This response is so typical from a Niagara Falls Humane Society which has a plaque on the wall of its building, thanking Marineland owner John Holer for donating the land for the building.

If Ontario Community Safety and Corrections Minister is truly sincere about getting to the bottom of allegations of animal mal-treatment at Marineland, strike an independent panel of mammal experts to the investigation and make the recommendations.

Then there is Duke the dolphin who, at age 29 when Cara Sands, head of Friends of the Dolphins took this photo in the 1990s, was possibily the longest suffering marine mammal that has ever been kept in captivity in Marineland. This dolphin had so many sores and lacerations on its skin that one trainer said at the time; “he is too ugly to be used for show purposes.” I last saw him in the mid 1990s circling endlessly around a tank like an old torpedo. Cara Sands and Ric O’Barry, who was the trainer for the 1960s show Flipper and was a key player in the recent Academy Award documentary ‘The Cove’, pled with Marineland’s owners to let Duke go to an open water sanctuary in Florida, but they said no. So he died at Marineland with no one from the local humane society supporting O’Barry in his quest to give this him chance for rehabilitation and possible release to the sea. This editorial is for you Duke. Doug Draper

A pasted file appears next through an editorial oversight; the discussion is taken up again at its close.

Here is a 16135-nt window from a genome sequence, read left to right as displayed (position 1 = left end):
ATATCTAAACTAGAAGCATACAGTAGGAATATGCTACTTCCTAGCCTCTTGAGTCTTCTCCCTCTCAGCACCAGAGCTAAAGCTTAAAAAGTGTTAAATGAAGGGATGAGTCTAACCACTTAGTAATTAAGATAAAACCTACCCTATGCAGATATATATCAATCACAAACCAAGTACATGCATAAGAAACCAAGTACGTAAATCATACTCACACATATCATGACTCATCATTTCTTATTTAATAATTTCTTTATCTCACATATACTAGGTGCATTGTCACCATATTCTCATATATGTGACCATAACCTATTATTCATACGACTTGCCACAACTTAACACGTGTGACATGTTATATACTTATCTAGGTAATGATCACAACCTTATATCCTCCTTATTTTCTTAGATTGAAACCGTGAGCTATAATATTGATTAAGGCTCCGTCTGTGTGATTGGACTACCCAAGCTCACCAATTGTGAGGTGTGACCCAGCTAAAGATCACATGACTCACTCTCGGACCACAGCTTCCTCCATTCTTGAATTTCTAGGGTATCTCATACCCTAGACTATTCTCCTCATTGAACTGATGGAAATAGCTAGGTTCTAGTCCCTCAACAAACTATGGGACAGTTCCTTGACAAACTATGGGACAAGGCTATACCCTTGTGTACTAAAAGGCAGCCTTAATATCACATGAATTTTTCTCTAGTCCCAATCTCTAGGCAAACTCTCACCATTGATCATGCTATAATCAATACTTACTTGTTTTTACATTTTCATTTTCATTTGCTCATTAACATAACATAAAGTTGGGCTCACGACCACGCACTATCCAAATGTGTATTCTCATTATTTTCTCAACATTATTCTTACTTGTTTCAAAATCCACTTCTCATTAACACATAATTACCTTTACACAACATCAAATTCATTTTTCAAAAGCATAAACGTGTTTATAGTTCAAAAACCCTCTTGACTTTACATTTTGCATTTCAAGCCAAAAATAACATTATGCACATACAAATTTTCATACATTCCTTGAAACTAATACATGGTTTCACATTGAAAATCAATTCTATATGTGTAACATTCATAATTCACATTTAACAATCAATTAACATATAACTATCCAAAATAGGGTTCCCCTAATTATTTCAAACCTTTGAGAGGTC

Do not leave this work in the hands of people who have gone through Marineland in the past, seen the deplorable condition of the animals, including dear and bears with growths and open wounds and scars on their body, and walked out of there with nothing to report to you.

The welfare of the animals in this major park and the individuals and groups who have put their necks on the line to report their concerns for these animals over the years deserve – at long last – a hearing from a team of independent experts who have no direct or indirect monetary interests in Marineland.

Please Madame Meilleur – after all of these years of good people sticking their neck out for an honest probe of animals conditions in Marineland – don’t let this opportunity to finally do one pass by. 

(Niagara At Large invites you to share your views on this post below, remembering that we only post comments by individuals who share their first and last names.)

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8 responses to “Marineland Should Be Target Of Indepth Probe By Independent, Expert Panel